2004 Conference Proceedings

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Janice Philpot, M.Ed., C.A.S., Assistant Professor
Director, Balfour Urban Scholars Program
Lesley University
29 Everett Street, White Hall #5
Cambridge, MA 02138-2790
Phone: (617) 349-8410 or 1-800-999-1959 ext 8410
Fax: (617) 349-8169
Email: jphilpot@mail.lesley.edu

Mary Elizabeth Curtis, PhD, Professor
Director, Center for Special Education
Lesley University
1815 Mass. Ave, Suite 362
Cambridge, MA 02138-2790
Phone: (617) 349-8577 or 1-800-999-1959 ext 8577
Fax: (617) 349-8125
Email: mcurtis@mail.lesley.edu

The application of assistive technology and universal design is currently the focus of secondary and higher education curriculum. The Individuals with Disabilities Education (IDEA), a federal law reauthorized in 1997, requires schools to consider a student's need for assistive technology devices and services whenever an Individualized Education Program (IEP) is written. In addition, the American with Disabilities Act (ADA) and Section 504 of the Rehabilitation Act requires schools to provide assistive technology for students with disabilities, if needed to assure equal access to the school's programs and services. The concept of universal design was developed as an architectural model in response to ADA guidelines requiring public facilities be accessible to individuals with disabilities. The concept of universal design applied in education focuses on the educational curriculum. Universal design in education seeks to develop curriculum in which all learners can participate and provide access to content in a manner that allows the student to assume responsibility for their learning. The combination of assistive technology and universal design has proven to be the next developmental stage in the movement toward truly inclusive schooling. In response, the training of educators in the concept, principals, and application of assistive technology and universal design has emerged in postsecondary teacher training programs.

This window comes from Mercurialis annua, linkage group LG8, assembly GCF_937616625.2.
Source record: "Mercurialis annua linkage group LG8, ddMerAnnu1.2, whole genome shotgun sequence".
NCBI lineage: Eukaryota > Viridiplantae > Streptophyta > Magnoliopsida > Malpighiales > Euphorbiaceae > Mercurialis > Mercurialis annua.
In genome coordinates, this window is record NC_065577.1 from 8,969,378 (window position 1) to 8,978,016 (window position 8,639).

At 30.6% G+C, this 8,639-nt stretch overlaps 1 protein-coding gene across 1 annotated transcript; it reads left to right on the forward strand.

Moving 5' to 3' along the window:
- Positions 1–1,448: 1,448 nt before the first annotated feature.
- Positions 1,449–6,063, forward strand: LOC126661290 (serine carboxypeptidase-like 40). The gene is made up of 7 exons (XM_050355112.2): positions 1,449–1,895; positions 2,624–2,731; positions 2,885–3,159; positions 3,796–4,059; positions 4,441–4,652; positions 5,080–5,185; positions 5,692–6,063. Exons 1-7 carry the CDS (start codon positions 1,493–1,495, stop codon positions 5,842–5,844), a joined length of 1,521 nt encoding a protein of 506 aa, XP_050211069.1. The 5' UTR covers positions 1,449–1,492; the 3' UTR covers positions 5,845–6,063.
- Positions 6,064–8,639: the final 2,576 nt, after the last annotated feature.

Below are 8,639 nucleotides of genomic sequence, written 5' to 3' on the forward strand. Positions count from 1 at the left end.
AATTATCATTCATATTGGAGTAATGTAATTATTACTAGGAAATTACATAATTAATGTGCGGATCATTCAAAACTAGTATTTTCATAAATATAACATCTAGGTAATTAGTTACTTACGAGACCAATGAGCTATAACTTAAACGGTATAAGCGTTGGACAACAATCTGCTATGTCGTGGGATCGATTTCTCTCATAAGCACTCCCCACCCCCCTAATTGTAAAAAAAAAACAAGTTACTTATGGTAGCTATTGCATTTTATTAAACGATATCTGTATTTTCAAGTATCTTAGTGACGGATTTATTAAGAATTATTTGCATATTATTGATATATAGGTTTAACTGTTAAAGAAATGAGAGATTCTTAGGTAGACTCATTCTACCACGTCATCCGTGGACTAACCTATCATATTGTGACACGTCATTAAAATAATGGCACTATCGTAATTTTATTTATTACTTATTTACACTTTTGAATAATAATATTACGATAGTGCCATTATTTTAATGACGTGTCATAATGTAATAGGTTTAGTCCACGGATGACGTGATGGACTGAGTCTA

To address this professional development need the Center for Special Education at Lesley University, (http://www.lesley.edu/academic_centers/special_education/index.html) designed a hybrid model addressing the use of assistive technology and universal design in relation to language arts curriculum. The institute was entitled AT & UDL: Many Paths to Learning Institute. The goal of the institute was to familiarize participants with assistive technologies (applications developed specifically to help individuals with disabilities to overcome barriers) along with the principle of universal design (designing learning environments so that barriers are minimized from the outset). It was anticipated that upon completion of the institute, participants would be able to:

The format of the AT & UDL: Many Paths to Learning Institute consisted of the first 30 hours of the institute taking place face-to-face, over two weekends in the summer of 2003. The next 7 hours took place in an online format. The final 8 hours took place over two Saturdays, one in the fall and one in the winter of 2003. Information in the initial face-to-face session was delivered via lecture, demonstrations, case studies, and small group hands-on and discussion activities. The online section allowed participants to acquire additional information about technology at their own pace, to reflect on their classroom practice so as to use technology effectively, and complete a WebQuest to inform and prepare students to purchase assistive technology. The final 2 face-to-face sessions focused on providing participants with the opportunity to discuss implementation of their new knowledge, skills and technology purchased.

To better inform and develop future professional development models data was collected. Participants' views of their own knowledge and skills was assessed through pre- and post-institute participation using Likert inventories in the following areas: basic computer and network skills; low-, medium- and high-technology devices; special education legislation related to technology; and interactive, multi-media approaches to learning.